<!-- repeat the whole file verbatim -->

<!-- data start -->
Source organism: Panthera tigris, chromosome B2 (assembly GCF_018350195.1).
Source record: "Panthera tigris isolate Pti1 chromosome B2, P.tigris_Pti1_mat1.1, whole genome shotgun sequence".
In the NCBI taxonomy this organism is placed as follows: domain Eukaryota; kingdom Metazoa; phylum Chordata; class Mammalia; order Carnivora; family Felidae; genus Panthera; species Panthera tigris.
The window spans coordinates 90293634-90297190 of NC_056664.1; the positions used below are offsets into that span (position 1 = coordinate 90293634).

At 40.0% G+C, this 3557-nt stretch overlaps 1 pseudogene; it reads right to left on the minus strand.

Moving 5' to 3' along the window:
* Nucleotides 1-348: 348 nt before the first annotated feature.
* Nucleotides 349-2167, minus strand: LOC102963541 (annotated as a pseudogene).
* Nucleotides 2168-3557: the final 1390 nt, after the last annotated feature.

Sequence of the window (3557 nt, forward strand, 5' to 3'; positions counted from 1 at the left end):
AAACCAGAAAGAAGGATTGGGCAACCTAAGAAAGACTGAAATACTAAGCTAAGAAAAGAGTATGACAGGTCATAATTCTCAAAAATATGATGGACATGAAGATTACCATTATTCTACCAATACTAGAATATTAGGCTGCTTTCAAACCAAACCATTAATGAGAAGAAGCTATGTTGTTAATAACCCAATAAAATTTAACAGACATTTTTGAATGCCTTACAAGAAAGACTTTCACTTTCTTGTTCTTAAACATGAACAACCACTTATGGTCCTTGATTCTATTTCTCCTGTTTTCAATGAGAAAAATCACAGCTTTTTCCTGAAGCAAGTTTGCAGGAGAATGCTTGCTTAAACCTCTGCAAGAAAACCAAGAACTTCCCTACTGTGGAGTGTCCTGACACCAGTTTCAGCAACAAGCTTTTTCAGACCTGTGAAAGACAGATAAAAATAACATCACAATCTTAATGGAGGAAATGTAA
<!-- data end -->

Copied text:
Source organism: Panthera tigris, chromosome B2 (assembly GCF_018350195.1).
Source record: "Panthera tigris isolate Pti1 chromosome B2, P.tigris_Pti1_mat1.1, whole genome shotgun sequence".
In the NCBI taxonomy this organism is placed as follows: domain Eukaryota; kingdom Metazoa; phylum Chordata; class Mammalia; order Carnivora; family Felidae; genus Panthera; species Panthera tigris.
The window spans coordinates 90293634-90297190 of NC_056664.1; the positions used below are offsets into that span (position 1 = coordinate 90293634).

At 40.0% G+C, this 3557-nt stretch overlaps 1 pseudogene; it reads right to left on the minus strand.

Moving 5' to 3' along the window:
* Nucleotides 1-348: 348 nt before the first annotated feature.
* Nucleotides 349-2167, minus strand: LOC102963541 (annotated as a pseudogene).
* Nucleotides 2168-3557: the final 1390 nt, after the last annotated feature.

Sequence of the window (3557 nt, forward strand, 5' to 3'; positions counted from 1 at the left end):
AAACCAGAAAGAAGGATTGGGCAACCTAAGAAAGACTGAAATACTAAGCTAAGAAAAGAGTATGACAGGTCATAATTCTCAAAAATATGATGGACATGAAGATTACCATTATTCTACCAATACTAGAATATTAGGCTGCTTTCAAACCAAACCATTAATGAGAAGAAGCTATGTTGTTAATAACCCAATAAAATTTAACAGACATTTTTGAATGCCTTACAAGAAAGACTTTCACTTTCTTGTTCTTAAACATGAACAACCACTTATGGTCCTTGATTCTATTTCTCCTGTTTTCAATGAGAAAAATCACAGCTTTTTCCTGAAGCAAGTTTGCAGGAGAATGCTTGCTTAAACCTCTGCAAGAAAACCAAGAACTTCCCTACTGTGGAGTGTCCTGACACCAGTTTCAGCAACAAGCTTTTTCAGACCTGTGAAAGACAGATAAAAATAACATCACAATCTTAATGGAGGAAATGTAA